And now, the fight against Ebola has brought multiple international donors to Liberia who are building their systems to provide assistance. That’s very good and we are grateful for the help being provided. But we will not revert to the past, where partners and other donors provided solutions that the Government could never sustain, but were implemented because they(systems) helped serve their needs at the time. When they left, those programs and systems died because the GoL could not sustain them. For example, a donor or NGO provides $20,000 in assistance and that money is spent on the purchase of a Microsoft Windows Server and other proprietary software that require yearly licensing fees. The question is, who pays the licensing fees when that NGO or donor leaves? Total Cost of Ownership must be subsumed and understood before accepting and implementing solutions.
Now that I have said all of the above and could say more had it not been for space limitations, let me tell you what the road ahead looks like for GoL’s ICT environment. The Ebola Crisis has given us a chance to build those things we were lacking and fix all that we did faultily. We should take advantage of this opportunity to leapfrog into modern paradigms; something that the GoL has been making significant efforts to achieve.
Through the Ministry of Posts and Telecommunications, USAID-GEMS, the World Bank (WARCIP-Liberia Project), and other funding partners, the GoL has begun several initiatives that are geared toward bringing “sanity” to GoL’s ICT environment. An e-Government program has begun that will lead to a fully functional, robust, efficient and effective GoL ICT environment based on standards and best practices. In addition to a bespoke e-Government strategy, policies governing the use of GoL ICTs have been developed and gradually disseminated among MACs. GoL’s online presence is in the process of experiencing a “total reboot.” In addition, communications, collaboration and information sharing will be optimized, modernized, and fully realized, while many of our traditional processes will soon be automated. The primary goal of all of these initiatives is to provide information and services to citizens, residents businesses and global partners in a seamless, transparent, effective way; ensure operational efficiency and effectiveness within GoL MACs, reduce costs and achieve economic development through ICTs.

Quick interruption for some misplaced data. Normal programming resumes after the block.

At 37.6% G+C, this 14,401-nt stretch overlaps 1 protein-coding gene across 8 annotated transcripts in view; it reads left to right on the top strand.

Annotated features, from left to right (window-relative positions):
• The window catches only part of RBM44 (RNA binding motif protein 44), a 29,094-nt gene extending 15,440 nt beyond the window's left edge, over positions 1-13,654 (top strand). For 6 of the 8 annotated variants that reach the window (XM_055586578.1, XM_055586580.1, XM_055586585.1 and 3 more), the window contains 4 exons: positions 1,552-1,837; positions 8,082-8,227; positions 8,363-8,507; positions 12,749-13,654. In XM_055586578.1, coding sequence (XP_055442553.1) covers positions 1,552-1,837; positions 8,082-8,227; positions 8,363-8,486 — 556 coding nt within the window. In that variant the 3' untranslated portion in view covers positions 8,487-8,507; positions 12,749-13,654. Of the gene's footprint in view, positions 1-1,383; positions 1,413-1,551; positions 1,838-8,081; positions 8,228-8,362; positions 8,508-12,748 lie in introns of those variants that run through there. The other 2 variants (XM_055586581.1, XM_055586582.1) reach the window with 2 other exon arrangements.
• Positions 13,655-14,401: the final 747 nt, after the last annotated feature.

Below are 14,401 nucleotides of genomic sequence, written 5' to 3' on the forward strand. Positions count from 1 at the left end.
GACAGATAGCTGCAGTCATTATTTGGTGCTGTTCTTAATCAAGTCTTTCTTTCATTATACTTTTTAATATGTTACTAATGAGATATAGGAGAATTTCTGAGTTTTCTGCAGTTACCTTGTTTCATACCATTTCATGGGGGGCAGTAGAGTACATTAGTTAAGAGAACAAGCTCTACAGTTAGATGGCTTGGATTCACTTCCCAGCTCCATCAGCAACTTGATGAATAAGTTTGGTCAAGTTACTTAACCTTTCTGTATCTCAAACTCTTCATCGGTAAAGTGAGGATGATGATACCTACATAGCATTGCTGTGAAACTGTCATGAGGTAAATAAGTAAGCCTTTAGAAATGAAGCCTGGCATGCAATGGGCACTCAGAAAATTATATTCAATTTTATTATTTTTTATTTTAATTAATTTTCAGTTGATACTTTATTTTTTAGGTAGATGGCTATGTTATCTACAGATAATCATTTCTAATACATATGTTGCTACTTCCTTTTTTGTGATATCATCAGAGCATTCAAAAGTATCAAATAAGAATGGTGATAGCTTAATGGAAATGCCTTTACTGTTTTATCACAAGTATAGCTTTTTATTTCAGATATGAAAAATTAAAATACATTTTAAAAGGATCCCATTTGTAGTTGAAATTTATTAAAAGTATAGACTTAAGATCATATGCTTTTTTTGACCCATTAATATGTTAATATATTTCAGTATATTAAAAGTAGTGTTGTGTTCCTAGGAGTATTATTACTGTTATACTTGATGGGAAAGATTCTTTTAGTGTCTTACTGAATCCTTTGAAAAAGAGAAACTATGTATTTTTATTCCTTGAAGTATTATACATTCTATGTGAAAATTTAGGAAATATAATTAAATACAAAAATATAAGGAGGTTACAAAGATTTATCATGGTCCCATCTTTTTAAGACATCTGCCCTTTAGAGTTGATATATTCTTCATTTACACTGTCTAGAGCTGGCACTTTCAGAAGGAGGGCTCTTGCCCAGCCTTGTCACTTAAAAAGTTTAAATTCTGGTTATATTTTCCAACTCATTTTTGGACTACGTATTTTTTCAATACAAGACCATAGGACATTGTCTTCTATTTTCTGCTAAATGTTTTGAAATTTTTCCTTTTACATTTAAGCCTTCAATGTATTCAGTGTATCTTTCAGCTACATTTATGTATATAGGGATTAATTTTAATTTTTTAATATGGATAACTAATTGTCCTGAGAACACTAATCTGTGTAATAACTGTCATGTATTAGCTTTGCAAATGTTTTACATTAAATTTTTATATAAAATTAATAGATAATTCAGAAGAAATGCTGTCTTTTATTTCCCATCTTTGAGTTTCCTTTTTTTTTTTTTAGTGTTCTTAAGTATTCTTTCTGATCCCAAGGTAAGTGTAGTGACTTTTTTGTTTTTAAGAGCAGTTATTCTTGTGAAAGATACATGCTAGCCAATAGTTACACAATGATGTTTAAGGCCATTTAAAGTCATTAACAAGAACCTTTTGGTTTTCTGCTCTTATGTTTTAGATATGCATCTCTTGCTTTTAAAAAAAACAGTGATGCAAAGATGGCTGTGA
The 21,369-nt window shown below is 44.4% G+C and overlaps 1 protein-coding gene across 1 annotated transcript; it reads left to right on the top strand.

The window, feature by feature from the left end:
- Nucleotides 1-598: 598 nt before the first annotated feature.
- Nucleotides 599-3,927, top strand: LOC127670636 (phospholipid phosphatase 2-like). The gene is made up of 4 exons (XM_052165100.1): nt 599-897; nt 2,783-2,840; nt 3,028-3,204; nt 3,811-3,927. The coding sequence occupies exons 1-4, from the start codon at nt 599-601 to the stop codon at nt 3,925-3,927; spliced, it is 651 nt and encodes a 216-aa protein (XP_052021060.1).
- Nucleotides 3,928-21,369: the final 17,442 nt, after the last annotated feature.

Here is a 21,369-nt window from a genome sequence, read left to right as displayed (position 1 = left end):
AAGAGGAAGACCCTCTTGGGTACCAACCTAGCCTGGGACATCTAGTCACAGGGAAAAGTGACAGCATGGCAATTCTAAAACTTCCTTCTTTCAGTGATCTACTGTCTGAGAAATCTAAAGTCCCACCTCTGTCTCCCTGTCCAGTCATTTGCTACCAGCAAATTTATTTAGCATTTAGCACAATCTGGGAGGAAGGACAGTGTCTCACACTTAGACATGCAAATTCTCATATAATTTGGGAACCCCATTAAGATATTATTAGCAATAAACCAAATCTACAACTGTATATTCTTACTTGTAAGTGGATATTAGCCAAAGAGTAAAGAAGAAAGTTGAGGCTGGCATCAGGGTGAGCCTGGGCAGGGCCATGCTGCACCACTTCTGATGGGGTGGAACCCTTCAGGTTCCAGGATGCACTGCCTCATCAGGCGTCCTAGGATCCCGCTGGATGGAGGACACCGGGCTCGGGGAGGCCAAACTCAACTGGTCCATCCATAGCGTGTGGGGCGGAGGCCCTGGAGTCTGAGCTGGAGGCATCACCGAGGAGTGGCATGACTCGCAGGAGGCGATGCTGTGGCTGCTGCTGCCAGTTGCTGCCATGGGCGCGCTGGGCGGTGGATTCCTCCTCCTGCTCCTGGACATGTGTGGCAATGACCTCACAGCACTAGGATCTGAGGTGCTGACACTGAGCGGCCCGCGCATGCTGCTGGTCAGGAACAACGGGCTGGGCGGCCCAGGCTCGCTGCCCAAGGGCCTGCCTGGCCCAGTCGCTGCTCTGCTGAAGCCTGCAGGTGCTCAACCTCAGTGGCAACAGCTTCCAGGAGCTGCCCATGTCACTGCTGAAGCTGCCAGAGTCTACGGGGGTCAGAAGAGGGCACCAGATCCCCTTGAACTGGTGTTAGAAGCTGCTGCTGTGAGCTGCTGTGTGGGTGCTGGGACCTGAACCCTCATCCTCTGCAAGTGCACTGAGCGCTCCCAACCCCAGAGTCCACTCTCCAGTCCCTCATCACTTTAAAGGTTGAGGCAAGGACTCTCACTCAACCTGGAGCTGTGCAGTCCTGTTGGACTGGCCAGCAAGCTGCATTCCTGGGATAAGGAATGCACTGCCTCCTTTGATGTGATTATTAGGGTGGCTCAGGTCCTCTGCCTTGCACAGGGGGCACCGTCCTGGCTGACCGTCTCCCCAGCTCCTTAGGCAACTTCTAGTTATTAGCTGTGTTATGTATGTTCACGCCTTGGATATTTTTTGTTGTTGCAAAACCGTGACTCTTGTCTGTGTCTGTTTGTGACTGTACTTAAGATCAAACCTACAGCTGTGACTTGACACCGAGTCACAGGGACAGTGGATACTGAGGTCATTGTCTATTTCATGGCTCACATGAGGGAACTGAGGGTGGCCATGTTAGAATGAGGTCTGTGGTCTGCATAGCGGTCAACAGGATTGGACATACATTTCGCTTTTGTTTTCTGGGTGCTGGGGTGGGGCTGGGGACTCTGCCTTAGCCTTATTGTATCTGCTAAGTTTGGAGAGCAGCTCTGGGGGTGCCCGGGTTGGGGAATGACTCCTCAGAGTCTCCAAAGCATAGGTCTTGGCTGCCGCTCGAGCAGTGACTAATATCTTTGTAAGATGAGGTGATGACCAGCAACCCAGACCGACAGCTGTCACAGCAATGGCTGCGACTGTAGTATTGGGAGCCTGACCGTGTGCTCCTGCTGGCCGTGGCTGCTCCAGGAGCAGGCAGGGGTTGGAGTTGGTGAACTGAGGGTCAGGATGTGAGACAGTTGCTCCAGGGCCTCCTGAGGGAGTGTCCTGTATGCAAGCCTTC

To succeed in doing all of what I just mentioned, we will need an “ALL HANDS ON DECK” approach. For starters, every MAC needs to or MUST consult the Ministry of Posts and Telecommunications through the Chief Information Office for standards, types of purchases, SLAs, etc. New projects must involve the Chief Information Office and the Project Management Office. MAC’s heads or their deputies responsible for signing ICT purchases and contracts MUST ensure that they garner the technical expertise of the Ministry of Posts and Telecommunications through the CIO, their internal CIO or IT Director/Manager, and their legal departments. More importantly, MAC’s heads MUST ensure that they fully support and enforce the GoL e-Government and ICT policies.
Finally, we have been given an opportunity to build/fix or contribute to the building and fixing of our ICT environment through various means. Our contribution will determine the future of the sector. Introducing new and ambitious approaches to reduce costs and waste in government ICT procurement and improve operational efficiency may not be an easy task but it is doable. The challenges involved in achieving our goals are infinite. But all of us must do what we can to ensure that what was said to be impossible becomes a possibility. If we fail to do so, then we would have failed our motherland.